Posts Tagged ‘healing

11
Sep
20

19 Years ago today

19 years on …

The World Trade Center was my point of reference from the first time I spied the towers in the fog looking south on Sullivan at the corner of Bleecker in Greenwich Village.  I was with my father, with whom I used to roam the City on our occasional Sunday’s together. The towers had been on our radar all through its construction. We’d pass by the towers first as a hole in the ground and then as partially constructed buildings as we peered up from under the old West Side Highway on one of our jaunts through the docks on our way to Battery Park.

That night, with the windows illuminated in shrouded light felt magical and has been a point in time I have always treasured.

When I gaze on the City now, I feel the holes in the sky as a huge ache in my heart.

It happens whether I am looking across from the vantage point of the Brooklyn Heights Promenade or most recently from the vantage point of the Rockaway Ferry looking across towards Manhattan just past the Marine Park Bridge.

Our nation, our citizenry, our sense of who we are as a people have undergone many, many transformations since the ill-fated morning of September 11, 2001. Some have been for the good, but much, as now, has been fraught with conflict, fear, dislocation, and the kind of damage that can take generations, if ever, to heal.

I can only offer my fervent hope that we will persevere to better days.

23
Oct
10

Playing hurt

Playing hurt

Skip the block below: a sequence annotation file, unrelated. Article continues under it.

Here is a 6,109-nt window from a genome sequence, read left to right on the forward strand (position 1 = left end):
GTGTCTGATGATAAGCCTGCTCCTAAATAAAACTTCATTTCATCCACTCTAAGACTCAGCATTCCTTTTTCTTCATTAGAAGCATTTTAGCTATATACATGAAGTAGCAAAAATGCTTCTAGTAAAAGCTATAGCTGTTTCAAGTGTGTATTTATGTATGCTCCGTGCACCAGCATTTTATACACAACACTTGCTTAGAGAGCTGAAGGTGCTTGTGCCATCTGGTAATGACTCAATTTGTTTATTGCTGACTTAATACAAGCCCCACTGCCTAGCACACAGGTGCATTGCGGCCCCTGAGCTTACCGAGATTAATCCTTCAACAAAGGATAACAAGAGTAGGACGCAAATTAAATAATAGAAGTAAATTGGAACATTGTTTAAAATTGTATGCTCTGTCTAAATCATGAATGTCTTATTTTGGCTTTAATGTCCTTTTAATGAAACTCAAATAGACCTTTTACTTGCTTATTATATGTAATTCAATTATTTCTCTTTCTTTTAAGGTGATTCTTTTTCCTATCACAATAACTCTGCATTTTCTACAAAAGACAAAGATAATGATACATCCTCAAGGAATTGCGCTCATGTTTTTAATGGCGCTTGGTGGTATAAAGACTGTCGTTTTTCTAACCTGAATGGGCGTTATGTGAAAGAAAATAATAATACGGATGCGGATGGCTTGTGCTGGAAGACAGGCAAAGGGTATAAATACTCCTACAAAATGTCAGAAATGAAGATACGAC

Injuries are never fun.  There’s the moment of insult to your body, then coping with the physical pain on top of the emotional component that seeps in whether you want it to or not.  Let’s face it, most injuries ache, may well be serious, and can mean the end of a dream or at the very least a postponement.

Boxers have an interesting relationship with pain.  Getting hit can hurt!  It is shocking, jarring and can literary knock a boxer senseless.  For the most part, with good training and practice, the hurts don’t really hurt per se – especially at the level of sparring in the gym.  Sure, the hits can be hard, but with protective gear on, there is some modicum of safety.  More to the point, it’s the place where a boxer will work out his or her own relationship to pain.  To what pain means and to how cope with it, and to learn to differentiate between how the body absorbs a blow and where it creeps over the line to injury.

For women boxers the issue of playing-through-pain can take on other components.  Our relationship to pain is complex, after all, we go through the whole labor and delivery thing and that is no picnic.  Getting body-checked in the ring though can be no joke and one has to be “ready” for it on the one hand as part of the game of boxing, and on the other be prepared for the emotions of “getting hit.”   Many of us also have to work through, decades of mental conditioning on the subject of hitting, getting hit, our “delicate” dispositions, and unfortunately, a legacy of abuse of one kind or another.   This last can be a complex intrusion into the workout that’ll cause many a boxer to breakdown into a puddle of tears for no seeming reason long before an actual “hit” would ever fell a boxer physically or mentally.

In the end, boxers contend with all sorts of injuries all the time.  The usual suspects included pulled muscles, sprained ankles, concussions, broken noses and cut eyebrows.   The injuries we don’t see are the very old hurts they may have compelled us into the gym in the first place.  Those are the harder ones to acknowledge and heal, but eventually, if a boxer sticks with it, those aches get worked out too through a mixture of stamina, determination, grit and a lot of humor.




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© Malissa Smith and Girlboxing, 2010-2015. Unauthorized use and/or duplication of this material without express and written permission from this blog’s author and/or owner is strictly prohibited. Excerpts and links may be used, provided that full and clear credit is given to Malissa Smith and Girlboxing with appropriate and specific direction to the original content.

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